Jennifer Guerra

Reporter/Producer

Jennifer is a reporter for Michigan Radio's State of Opportunity project. She previously covered arts and culture for the station, and was one of the lead reporters on the award-winning education series Rebuilding Detroit Schools. Prior to working at Michigan Radio, Jennifer lived in New York where she was a producer at WFUV, an NPR station in the Bronx.

Her stories and documentaries have won numerous regional and national awards, and her work has aired on Morning Edition, All Things Considered, Marketplace and Studio 360.

Jennifer graduated from the University of Michigan and received her M.A. in broadcast journalism from Fordham University. When she's not on the radio, she and her husband are making up lyrics to songs and singing them to their adorable baby girl.  

Ways To Connect

Jennifer Guerra / Michigan Radio

Chris Reynolds will never forget his first day on campus at the University of Michigan. He and his dad had gotten up super early to drive the nine hours from Sellersville, Pennsylvania to Ann Arbor.

"My father literally just dropped me off and then left," says Reynolds. His dad couldn’t afford a hotel, so they took about an hour to unpack the car, said their goodbyes, and his dad drove off.

Photo courtesy of Eddie Hejka

There are a few talks nearly all parents have with their kids. There’s the "birds and the bees" talk, and the "don't do drugs" talk. Some parents also find themselves needing to have the race talk.

We reached out to two mixed race families to get their take on the race talk, and hear some of the parenting challenges that brings. 

Just the 17 of us

There is ample evidence that talking to your children early and often can truly make a difference in their future success. The challenge lies is getting all parents to do it - specifically low-income parents whose children historically start kindergarten with far fewer words than their wealthier counterparts. This article highlights a new program in Rhode Island called Providence Talks, "the most ingenious of several new programs across the country that encourage low-income parents to talk more frequently with their kids."

Jennifer Guerra / Michigan Radio

Teaching is a political act. That's what Grand Valley State University professor Amy Masko believes. 

"What we choose to talk about in schools and what we choose to avoid or not talk about sends a message about power," says Masko, an associate professor of English education who specializes in race, poverty and schooling.

Jennifer Guerra / Michigan Radio

Teaching middle school students about what happened in Ferguson, or talking about choke holds and grand juries – that’s not part of Common Core, and it’s not likely to show up a a standardized test. But some teachers like Peter Maginot are teaching it anyway.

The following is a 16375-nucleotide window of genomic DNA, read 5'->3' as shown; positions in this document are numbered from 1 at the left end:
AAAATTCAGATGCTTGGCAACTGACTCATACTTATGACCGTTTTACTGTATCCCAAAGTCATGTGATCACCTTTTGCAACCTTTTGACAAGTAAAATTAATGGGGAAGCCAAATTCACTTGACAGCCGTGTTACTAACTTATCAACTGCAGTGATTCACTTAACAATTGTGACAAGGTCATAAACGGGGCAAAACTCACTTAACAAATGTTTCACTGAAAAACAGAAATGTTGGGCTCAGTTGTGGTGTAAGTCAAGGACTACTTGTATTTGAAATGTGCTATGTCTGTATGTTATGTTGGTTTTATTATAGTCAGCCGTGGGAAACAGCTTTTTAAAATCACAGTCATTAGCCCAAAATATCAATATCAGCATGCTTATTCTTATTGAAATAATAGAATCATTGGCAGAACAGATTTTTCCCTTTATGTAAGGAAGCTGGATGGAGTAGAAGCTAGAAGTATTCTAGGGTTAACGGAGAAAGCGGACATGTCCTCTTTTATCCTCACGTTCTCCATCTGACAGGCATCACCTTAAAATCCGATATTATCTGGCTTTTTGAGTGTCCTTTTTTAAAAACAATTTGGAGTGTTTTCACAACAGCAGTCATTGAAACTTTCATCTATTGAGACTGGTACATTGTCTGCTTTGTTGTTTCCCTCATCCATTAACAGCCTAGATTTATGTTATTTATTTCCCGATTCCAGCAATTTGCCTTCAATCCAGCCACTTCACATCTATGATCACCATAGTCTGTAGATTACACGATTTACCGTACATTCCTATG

Jennifer Guerra / Michigan Radio

Darn it! The New York Times beat me to this story, or, rather, to this book review, but I'm going to go ahead and write it anyway. Because the book Where Is It Coming From? is hilarious. 

user Frank Juarez / flickr

We've talked about it before, but it's worth repeating: There is a major gap in the way we discipline children in schools.

This New York Times piece highlights not only the race gap but the gender gap as well, citing federal data that shows "black girls in public elementary and secondary schools nationwide were suspended at a rate of 12 percent, compared with a rate of just 2 percent for white girls, and more than girls of any other race or ethnicity" from 2011 to 2012.

Oh but it doesn't end there. Keep reading.

user Jonas John / flickr

This time next week, most college students will be wrapping up their final exams and getting ready for winter break. They’ll pack up their bags and head home for the holidays. 

It’s probably safe to assume that a lot of people don’t start planning for the holidays until November.  But Joi Rencher isn’t like most people. She works at Eastern Michigan University, and she starts talking about the holidays with her students as soon as they arrive on campus in the fall.

user Valery Kenski / flickr

Last year, my colleague Dustin Dwyer did a story about How to Talk to Kids About Race. It's a great piece, and one that's particularly relevant today given this and this and this.

Jennifer Guerra / Michigan Radio

More than 95,000 children in Michigan are considered "English language learners." It’s up to schools to get those students to learn English as quickly as possible, and most Michigan districts accomplish that by immersing students in English-only classrooms. 

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